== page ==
Hurricane Isabel, September 2003

Astronaut Ed Lu snapped this photo of the eye of Hurricane Isabel from the International Space Station on September 13, 2003 at 11:18 UTC. At the time, Isabel was located about 450 miles northeast of Puerto Rico. It had dropped to a Category 4 hurricane on the Saffir-Simpson Hurricane Scale, packing winds of 150 miles per hour with gusts up to 184 miles per hour.

After originating in the eastern Atlantic west of the Cape Verde Islands, Isabel became the second major hurricane of the 2003 Atlantic season when it was declared a Category 3 storm by the National Hurricane Center on September 8. Over the next four days, Isabel strengthened into an extremely powerful Category 5 hurricane with winds estimated at 160 mph before dropping to a Category 4 hurricane on September 13.

This photo shows the structure of Isabel's eyewall. The image, ISS007-E-14745, was taken with a 180mm lens on a digital camera. Image courtesy of Mike Trenchard, Earth Sciences & Image Analysis Laboratory , Johnson Space Center. 

Although she had subsided from a Category 5 to a Category 2 storm, Hurricane Isabel still packed considerable punch as she came ashore between Cape Lookout and Cape Hatteras on North Carolina’s Outer Banks on September 18, 2003. Isabel grew to a massive size just before she hit land, with hurricane-force winds radiating as far as 185 km (115 miles) from the eye, and tropical storm-force winds extending roughly 555 km (345 miles) outward from the eye.

The still image above, and the accompanying time series, was acquired by the GOES satellite at 2:02 PM EDT, September 18, 2003. The movie begins as Hurricane Isabel was approaching Cape Lookout on the morning of September 18. As the eye of the storm moved inland, Isabel veered to the north and weakened into a tropical storm, losing much of its structure. The storm charged up the western side of the Chesapeake Bay and continued on its northward surge until it eventually fell apart over Ohio.

With its relatively high winds and heavy rains, Isabel pounded heavily populated areas in North Carolina, Virginia, Washington, D.C., Maryland, and Delaware, claiming at least 35 lives and leaving millions without power. Due to the widespread damage caused by the storm, President Bush declared major disaster areas in each of those states.

Hurricane Isabel   Robert Leverett
  Sep 15, 2003 10:01 PDT 


A big hurricane hitting the Northeast will most likely change some
Rucker indexes. Perish the thought, but it could happen. We all live
with that threat. Small places are exceptionally vulnerable. As much as
I worry, I am also somewhat excited about the test of survivability of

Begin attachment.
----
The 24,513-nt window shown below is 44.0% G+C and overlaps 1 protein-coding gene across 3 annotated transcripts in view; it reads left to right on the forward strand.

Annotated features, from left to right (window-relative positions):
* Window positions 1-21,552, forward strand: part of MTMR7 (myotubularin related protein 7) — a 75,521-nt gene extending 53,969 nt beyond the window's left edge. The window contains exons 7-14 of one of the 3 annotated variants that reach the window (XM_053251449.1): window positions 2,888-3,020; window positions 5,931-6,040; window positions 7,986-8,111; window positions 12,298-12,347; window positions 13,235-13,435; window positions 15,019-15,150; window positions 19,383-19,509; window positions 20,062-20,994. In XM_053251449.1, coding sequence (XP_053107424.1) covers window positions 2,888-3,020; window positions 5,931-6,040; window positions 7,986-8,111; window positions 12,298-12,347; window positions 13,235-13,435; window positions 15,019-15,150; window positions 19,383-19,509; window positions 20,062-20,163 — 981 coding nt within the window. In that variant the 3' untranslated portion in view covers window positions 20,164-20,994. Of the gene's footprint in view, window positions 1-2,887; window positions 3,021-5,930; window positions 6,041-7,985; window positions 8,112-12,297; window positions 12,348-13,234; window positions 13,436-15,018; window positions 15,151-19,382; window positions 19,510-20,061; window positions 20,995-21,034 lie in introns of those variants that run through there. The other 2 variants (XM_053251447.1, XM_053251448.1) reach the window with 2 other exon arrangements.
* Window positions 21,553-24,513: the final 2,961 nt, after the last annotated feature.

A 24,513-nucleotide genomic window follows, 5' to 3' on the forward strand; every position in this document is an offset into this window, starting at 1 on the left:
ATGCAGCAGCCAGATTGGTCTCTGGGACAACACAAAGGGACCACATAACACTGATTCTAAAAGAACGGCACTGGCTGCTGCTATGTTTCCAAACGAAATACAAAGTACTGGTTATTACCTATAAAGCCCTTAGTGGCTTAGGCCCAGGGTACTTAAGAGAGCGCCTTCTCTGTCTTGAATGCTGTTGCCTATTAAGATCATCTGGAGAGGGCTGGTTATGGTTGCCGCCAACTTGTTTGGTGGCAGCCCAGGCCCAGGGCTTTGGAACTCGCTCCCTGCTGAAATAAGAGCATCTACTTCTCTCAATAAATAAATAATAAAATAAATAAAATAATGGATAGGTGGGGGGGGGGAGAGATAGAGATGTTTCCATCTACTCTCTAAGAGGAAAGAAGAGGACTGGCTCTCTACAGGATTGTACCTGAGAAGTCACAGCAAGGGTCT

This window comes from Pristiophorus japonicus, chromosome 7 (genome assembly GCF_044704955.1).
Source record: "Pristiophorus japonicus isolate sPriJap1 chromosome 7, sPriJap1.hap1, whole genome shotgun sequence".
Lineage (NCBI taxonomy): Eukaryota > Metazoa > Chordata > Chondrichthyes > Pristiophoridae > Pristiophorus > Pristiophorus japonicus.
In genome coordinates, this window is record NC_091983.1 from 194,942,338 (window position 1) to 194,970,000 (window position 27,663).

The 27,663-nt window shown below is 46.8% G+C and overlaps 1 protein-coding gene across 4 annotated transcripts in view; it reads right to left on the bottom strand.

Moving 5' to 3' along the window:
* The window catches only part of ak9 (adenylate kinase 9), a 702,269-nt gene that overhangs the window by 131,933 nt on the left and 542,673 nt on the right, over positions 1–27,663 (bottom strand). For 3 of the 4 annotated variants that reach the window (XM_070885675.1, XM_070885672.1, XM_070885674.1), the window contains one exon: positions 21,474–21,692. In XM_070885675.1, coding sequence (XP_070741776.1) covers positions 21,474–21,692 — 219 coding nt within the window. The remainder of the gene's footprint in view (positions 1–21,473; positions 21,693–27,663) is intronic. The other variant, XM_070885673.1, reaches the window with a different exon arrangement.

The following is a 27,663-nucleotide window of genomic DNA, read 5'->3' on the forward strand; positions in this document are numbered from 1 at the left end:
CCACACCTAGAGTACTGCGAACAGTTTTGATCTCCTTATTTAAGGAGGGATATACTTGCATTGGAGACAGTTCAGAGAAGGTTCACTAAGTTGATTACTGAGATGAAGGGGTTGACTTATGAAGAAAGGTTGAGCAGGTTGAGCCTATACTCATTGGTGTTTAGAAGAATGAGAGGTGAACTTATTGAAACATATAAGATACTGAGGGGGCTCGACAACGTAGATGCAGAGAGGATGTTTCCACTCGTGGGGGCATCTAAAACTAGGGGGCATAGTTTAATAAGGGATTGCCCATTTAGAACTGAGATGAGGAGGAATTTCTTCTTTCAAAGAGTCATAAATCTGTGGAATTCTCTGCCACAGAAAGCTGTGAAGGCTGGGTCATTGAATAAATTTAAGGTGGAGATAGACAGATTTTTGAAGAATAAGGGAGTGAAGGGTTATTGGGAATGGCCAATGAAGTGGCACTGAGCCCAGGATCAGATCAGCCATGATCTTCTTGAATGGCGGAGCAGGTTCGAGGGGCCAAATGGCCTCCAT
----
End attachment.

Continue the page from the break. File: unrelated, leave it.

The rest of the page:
different kinds of forests and forest structures.

In a way, all this is old hat to Lee on Minnesota. He lives with the
threat of big weather events that go almost unnoticed and unreported by
the self-important eastern seaboard.


RE: Isabel   NR, Cook Forest Env. Ed.
  Sep 19, 2003 12:48 PDT 


'Tropical Storm' Isabel caused no major problems at Cook Forest (power outages, phone lines down, roads closed, etc.). I'm not sure of the current Rucker status, but all we really got here was some heavy drizzle and an occasional gust to maybe 30mph... nothing more than a regular blustery day.

Re: Hurricane Isabel    Colby Rucker
   Sep 24, 2003 12:54 PDT 


After six days without power, I'll rejoin the civilized world, on a rather
selective basis, as before. I'm glad to hear that Isabel treated CFSP
rather gently. Locally, the high tides in Annapolis were the national news,
and the highest I've seen. We were fortunate to escape torrential rains,
but the winds were strong, from the northeast, and leveled trees all over.

I've seen at least 25 fair-sized trees down in my woods, damaging numerous
smaller trees. In addition, half a dozen black cherries went down closer to
the house, providing some welcome firewood from an otherwise nuisance
species ranked # 59 out of 65 on my list.

The rather uniform intensity of the winds was in contrast to the violent
gusts of Hurricane Floyd several years ago, which took down a swath of white
oaks and other sturdier trees. I found the results from Isabel quite
interesting, suggesting several factors which seem to support my contention
that the original forest was lower, competing more by spread than by height.

Trees uprooted were primarily tuliptree, chestnut oak, and red maple.
Diameters were mostly 16"-32". It appeared that more slender specimens
survived by having low sail area, and less trunk weight to contribute to
momentum.   Larger trees with a well-developed crown survived, although
having a greater sail area. Although heights ranged up to 140', it appeared
that a big crown is essential to provide sufficient nutrients for a
well-developed root system.

Most woodlands are logged long before this transitional stage is reached.
In one instance, tall chestnut oaks apparently "sheltered" by a large
tuliptree were blown down, while those to either side escaped. The
tuliptree had forced the oaks into a race for height which they could not
win. Their resources went into height development, which resulted in tall
handsome stems. Once the stems were heavy enough, there was sufficient mass
for windthrow. A small crown and being on the lee side of the poplar gave
little protection once the limited root system was overwhelmed by sufficient
trunk mass.

Chestnut oaks to either side had less tuliptree competition, and were
shorter, with more divergent crowns producing more nutrients, with enough
excess to stimulate greater root development. Another large tuliptree did
essentially the same thing. Some weeks ago I thought the more slender
competitors would progressively shade, and therefore reduce, the lower
portions of the tuliptree's crown, but there is danger to the more slender
competitor, and the big tuliptree now stands alone.

Of course, the chestnut oaks made a second mistake by venturing into areas
characterized by tuliptree, pawpaw, red maple, northern red oak, etc.
Although the form and height of such specimens is noteworthy, they cannot be
windfirm in such habitat. The same can be said of scarlet oaks, with the
tallest specimens being found at the more fertile fringes of their typical
habitat. Most of the chestnut oaks blown down were in low-slope positions,
where they grew quite happily for a hundred years, but had, we see, ventured
beyond their more permanent habitat.

The red maples uprooted were part of a continuing trend which suggests that
they, despite their shade tolerance, are of earlier succession than most
mature woodlands would suggest. Although losses of various species opened